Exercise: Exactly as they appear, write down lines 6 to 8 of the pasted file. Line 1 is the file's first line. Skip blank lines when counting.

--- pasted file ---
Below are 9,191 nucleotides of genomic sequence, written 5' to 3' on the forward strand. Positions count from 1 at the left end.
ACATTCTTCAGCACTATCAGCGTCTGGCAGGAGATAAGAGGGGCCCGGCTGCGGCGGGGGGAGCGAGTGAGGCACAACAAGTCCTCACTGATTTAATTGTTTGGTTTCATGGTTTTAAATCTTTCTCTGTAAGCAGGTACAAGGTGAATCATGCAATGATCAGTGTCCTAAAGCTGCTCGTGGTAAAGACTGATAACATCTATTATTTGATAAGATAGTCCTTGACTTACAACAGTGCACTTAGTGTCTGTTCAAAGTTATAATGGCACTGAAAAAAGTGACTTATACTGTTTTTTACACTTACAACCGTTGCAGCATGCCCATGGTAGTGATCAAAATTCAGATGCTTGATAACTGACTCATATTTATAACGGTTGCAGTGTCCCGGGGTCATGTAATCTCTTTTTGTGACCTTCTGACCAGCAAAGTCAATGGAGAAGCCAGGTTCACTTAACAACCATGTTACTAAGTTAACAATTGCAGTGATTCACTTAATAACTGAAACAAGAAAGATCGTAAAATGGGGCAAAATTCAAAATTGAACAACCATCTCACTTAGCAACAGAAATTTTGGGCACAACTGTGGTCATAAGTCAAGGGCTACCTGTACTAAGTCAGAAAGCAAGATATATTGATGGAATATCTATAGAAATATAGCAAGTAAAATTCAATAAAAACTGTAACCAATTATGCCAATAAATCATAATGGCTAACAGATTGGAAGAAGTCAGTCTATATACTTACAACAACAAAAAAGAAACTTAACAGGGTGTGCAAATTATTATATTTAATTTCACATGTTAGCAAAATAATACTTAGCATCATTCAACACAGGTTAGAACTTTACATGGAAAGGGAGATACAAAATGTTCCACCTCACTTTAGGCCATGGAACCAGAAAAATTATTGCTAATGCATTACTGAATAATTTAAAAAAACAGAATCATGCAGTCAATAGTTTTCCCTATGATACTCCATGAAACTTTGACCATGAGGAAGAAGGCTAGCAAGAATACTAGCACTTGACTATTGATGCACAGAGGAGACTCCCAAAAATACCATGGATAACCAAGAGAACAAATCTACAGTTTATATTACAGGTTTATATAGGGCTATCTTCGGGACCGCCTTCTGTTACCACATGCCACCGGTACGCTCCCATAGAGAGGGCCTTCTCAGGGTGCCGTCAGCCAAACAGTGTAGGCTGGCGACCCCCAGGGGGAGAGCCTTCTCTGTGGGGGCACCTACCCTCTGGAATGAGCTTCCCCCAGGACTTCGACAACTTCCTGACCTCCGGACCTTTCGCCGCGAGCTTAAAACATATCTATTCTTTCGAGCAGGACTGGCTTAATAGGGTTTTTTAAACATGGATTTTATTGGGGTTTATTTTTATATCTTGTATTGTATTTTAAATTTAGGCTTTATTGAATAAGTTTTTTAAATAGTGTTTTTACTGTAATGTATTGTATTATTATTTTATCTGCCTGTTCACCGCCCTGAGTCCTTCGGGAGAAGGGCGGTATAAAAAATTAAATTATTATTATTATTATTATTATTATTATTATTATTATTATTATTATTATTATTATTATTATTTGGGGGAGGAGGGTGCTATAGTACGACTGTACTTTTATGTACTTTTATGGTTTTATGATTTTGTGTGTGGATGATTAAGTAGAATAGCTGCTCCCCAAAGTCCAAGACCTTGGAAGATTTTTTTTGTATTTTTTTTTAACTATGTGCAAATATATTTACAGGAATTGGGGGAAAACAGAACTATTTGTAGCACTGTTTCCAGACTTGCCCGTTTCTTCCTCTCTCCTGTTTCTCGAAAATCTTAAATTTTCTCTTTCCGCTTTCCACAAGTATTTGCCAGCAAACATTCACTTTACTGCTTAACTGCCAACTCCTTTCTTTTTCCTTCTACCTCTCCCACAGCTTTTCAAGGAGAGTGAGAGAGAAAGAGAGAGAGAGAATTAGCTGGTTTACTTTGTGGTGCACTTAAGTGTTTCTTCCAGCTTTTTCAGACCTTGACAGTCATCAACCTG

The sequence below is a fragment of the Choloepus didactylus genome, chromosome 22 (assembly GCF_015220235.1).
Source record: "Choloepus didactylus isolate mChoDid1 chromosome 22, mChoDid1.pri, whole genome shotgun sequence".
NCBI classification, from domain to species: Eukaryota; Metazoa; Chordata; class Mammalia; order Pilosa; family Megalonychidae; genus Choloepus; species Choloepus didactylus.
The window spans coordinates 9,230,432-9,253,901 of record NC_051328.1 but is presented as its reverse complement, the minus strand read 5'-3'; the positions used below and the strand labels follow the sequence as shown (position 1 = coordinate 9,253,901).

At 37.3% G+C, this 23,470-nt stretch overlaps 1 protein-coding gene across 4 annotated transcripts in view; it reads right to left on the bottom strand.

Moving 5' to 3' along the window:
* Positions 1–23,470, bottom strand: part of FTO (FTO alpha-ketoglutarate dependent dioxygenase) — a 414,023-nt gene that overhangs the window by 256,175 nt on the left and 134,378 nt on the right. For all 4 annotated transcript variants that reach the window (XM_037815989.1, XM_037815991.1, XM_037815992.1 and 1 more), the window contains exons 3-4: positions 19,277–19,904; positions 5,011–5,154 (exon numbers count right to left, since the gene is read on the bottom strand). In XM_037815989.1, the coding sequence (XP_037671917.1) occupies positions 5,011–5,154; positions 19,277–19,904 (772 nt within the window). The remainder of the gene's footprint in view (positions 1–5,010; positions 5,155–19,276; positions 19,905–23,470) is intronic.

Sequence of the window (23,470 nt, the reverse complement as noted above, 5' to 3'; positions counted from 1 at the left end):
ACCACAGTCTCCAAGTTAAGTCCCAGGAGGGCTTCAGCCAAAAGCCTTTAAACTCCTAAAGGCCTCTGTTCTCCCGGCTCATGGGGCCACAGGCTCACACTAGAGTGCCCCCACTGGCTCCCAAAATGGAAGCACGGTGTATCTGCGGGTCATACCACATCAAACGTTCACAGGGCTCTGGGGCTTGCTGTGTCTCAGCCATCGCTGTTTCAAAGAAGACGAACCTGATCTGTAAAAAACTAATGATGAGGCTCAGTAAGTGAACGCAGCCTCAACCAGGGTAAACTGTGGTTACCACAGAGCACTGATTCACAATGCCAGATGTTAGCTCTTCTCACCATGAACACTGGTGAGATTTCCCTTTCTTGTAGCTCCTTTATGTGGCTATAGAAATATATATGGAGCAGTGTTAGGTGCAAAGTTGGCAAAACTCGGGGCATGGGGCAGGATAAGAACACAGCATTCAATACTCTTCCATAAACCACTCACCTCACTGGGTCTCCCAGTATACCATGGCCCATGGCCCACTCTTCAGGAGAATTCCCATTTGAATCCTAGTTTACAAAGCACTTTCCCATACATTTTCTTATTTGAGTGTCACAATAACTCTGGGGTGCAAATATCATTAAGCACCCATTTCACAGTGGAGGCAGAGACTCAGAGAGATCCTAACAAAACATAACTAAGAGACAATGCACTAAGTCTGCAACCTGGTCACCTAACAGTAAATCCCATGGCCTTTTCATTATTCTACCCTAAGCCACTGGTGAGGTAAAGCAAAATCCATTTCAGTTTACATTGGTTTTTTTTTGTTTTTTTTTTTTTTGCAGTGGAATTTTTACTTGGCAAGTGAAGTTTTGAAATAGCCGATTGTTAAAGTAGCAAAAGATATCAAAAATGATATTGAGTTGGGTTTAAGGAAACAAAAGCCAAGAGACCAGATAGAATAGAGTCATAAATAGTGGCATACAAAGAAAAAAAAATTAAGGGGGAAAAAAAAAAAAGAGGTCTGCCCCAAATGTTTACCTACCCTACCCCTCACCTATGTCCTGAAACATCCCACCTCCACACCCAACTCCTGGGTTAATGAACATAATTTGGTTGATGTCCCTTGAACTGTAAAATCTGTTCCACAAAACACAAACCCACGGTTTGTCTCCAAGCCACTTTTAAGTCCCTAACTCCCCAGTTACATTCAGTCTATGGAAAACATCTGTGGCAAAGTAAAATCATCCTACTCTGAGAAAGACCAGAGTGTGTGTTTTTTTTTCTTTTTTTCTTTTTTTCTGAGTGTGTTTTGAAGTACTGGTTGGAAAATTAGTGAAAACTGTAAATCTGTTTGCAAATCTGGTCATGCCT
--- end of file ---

The window spans coordinates 9,230,432-9,253,901 of record NC_051328.1 but is presented as its reverse complement, the minus strand read 5'-3'; the positions used below and the strand labels follow the sequence as shown (position 1 = coordinate 9,253,901).

At 37.3% G+C, this 23,470-nt stretch overlaps 1 protein-coding gene across 4 annotated transcripts in view; it reads right to left on the bottom strand.

Moving 5' to 3' along the window: